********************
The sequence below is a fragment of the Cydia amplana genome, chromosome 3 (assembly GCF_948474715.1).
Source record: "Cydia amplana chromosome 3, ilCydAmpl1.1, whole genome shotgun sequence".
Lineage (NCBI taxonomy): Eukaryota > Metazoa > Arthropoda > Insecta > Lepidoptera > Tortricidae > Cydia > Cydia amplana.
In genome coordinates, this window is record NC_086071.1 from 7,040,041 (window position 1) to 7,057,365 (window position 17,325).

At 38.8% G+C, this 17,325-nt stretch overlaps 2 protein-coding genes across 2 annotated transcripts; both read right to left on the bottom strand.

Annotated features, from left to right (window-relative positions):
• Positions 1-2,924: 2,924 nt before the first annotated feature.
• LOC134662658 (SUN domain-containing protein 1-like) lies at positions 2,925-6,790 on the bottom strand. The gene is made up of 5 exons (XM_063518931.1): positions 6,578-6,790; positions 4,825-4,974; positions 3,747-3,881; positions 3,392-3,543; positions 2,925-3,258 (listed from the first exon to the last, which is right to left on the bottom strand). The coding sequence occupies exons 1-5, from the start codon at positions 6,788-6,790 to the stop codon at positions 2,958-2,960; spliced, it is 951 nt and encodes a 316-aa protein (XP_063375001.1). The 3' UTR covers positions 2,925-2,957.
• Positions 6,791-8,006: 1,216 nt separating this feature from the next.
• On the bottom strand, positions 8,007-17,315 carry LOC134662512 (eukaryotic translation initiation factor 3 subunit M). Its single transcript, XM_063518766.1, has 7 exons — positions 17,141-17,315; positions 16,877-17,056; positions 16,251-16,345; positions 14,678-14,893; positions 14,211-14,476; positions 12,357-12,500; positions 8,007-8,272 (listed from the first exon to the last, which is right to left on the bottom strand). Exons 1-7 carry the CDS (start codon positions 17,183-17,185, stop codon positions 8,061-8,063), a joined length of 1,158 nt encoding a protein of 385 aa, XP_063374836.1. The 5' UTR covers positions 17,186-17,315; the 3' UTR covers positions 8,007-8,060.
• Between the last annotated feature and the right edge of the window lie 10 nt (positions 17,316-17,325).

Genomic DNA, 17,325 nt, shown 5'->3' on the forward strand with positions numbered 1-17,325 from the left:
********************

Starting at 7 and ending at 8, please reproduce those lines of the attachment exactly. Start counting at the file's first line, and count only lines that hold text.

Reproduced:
• Positions 1-2,924: 2,924 nt before the first annotated feature.
• LOC134662658 (SUN domain-containing protein 1-like) lies at positions 2,925-6,790 on the bottom strand. The gene is made up of 5 exons (XM_063518931.1): positions 6,578-6,790; positions 4,825-4,974; positions 3,747-3,881; positions 3,392-3,543; positions 2,925-3,258 (listed from the first exon to the last, which is right to left on the bottom strand). The coding sequence occupies exons 1-5, from the start codon at positions 6,788-6,790 to the stop codon at positions 2,958-2,960; spliced, it is 951 nt and encodes a 316-aa protein (XP_063375001.1). The 3' UTR covers positions 2,925-2,957.